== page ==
Where to find good editions and an affordable price.
You want free – go to a library. While you still can!
Or consider a subscription to an academic library. It can be great value for money if you read a lot of non-standard/mainstream work. Most universities allow ‘friends’ or ‘external readers’ to take subscriptions. You are usually limited in library services (you don’t get access to their digital collections)
Second hand editions. The value of the paper book has plummeted. You can pick up loads of books for little more than the postage. Books that will set you back the best part of £20 can be purchased for between £3 and £7. Just because someone else once read them.
Print on Demand. In and of itself this is not a problem. In fact, in many ways it's a good thing. Many very reputable printers are using this model of printing these days - it keeps stock low and thus has a 'green' angle. It enables niche market publishing. As a technology it is sound. But as with all technology it can be used unscrupulously. You need to be aware of the difference between high quality new editions using the technology and poor quality 'digitised' books which are effectively photocopies/scans.
The real dangers of Print on Demand
You need to be aware of the scam side of the market.
There are rather too many companies jumping in on the act of digitised print. Digitised (which means scanned) copies of work abound, and many are not cheap. (They use Print on Demand model, but not all Print on Demand books are simply 'digitised' versions of texts.)
There are signs to look out for.
If you see any of these kind of disclaimers….
This historic book may have numerous typos, missing text or index. Purchasers can download a free scanned copy of the original book (without typos) from the publisher.
This book was originally published prior to 1923, and represents a reproduction of an important historical work, maintaining the same format as the original work. While some publishers have opted to apply OCR (optical character recognition) technology to the process, we believe this leads to sub-optimal results (frequent typographical errors, strange characters and confusing formatting) and does not adequately preserve the historical character of the original artifact. We believe this work is culturally important in its original archival form. While we strive to adequately clean and digitally enhance the original work, there are occasionally instances where imperfections such as blurred or missing pages, poor pictures or errant marks may have been introduced due to either the quality of the original work or the scanning process itself. Despite these occasional imperfections, we have brought it back into print as part of our ongoing global book preservation commitment, providing customers with access to the best possible historical reprints. We appreciate your understanding of these occasional imperfections, and sincerely hope you enjoy seeing the book in a format as close as possible to that intended by the original publisher.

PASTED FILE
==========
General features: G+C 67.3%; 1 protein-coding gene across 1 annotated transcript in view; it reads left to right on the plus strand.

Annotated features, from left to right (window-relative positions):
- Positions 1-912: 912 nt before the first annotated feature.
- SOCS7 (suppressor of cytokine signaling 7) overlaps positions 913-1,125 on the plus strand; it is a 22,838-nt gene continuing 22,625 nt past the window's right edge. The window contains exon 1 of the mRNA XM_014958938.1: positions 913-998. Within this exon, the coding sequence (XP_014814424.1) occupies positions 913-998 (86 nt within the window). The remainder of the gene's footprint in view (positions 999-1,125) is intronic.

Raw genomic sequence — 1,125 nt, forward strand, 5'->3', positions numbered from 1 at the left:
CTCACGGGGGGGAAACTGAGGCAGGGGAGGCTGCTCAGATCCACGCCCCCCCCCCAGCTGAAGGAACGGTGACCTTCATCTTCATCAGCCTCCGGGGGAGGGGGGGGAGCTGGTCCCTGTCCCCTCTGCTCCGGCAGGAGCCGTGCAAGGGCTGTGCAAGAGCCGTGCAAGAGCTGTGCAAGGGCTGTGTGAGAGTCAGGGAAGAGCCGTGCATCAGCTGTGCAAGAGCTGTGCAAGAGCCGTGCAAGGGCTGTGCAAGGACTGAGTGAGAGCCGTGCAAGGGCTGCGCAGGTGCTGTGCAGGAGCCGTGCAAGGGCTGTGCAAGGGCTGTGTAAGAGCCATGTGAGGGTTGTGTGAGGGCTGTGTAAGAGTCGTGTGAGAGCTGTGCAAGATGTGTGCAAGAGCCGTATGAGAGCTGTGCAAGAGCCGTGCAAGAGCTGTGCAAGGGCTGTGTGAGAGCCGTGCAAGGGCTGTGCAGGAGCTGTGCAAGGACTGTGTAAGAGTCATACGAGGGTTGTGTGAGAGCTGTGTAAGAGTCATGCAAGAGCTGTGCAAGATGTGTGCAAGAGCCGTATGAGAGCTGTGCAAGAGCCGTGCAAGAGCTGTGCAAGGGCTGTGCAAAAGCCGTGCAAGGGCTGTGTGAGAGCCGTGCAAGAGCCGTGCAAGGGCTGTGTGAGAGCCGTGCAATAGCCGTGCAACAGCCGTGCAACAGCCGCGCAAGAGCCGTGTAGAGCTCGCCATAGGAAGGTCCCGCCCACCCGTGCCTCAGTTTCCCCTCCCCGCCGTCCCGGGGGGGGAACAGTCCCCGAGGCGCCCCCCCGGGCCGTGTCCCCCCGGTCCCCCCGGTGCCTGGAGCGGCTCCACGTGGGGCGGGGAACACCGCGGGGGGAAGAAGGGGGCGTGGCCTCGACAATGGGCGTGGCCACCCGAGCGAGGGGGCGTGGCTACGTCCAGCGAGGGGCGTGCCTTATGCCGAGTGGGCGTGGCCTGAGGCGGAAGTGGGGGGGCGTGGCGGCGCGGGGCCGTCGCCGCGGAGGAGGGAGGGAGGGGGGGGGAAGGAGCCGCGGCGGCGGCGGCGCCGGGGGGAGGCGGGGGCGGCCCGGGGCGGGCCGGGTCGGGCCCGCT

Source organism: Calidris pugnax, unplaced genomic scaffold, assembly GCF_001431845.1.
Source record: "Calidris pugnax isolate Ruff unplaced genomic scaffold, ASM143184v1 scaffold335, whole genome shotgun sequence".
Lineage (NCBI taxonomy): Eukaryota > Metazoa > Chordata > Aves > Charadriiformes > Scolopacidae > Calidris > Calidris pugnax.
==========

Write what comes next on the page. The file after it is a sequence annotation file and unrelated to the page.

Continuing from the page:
If you see this, run a mile.
Always be wary of the publishing source. Be very wary of the ‘classic reprint’ claim, it’s usually scanned. Don’t even bother with Bibliolife or Leopold Classic Library. Even the British Library has been known to undertake this scam.
If a book is worthy ‘preserving’ for cultural purposes it’s worth someone putting in the effort to edit, typeset and publish ‘properly.’ Books which are created from digital scans are rarely any better than the poor digital download you have left behind in order to get your hands on a physical copy. So. You have to do a bit of research on the publisher before you purchase. One click can be fast but result in a very disappointing result! You have been warned.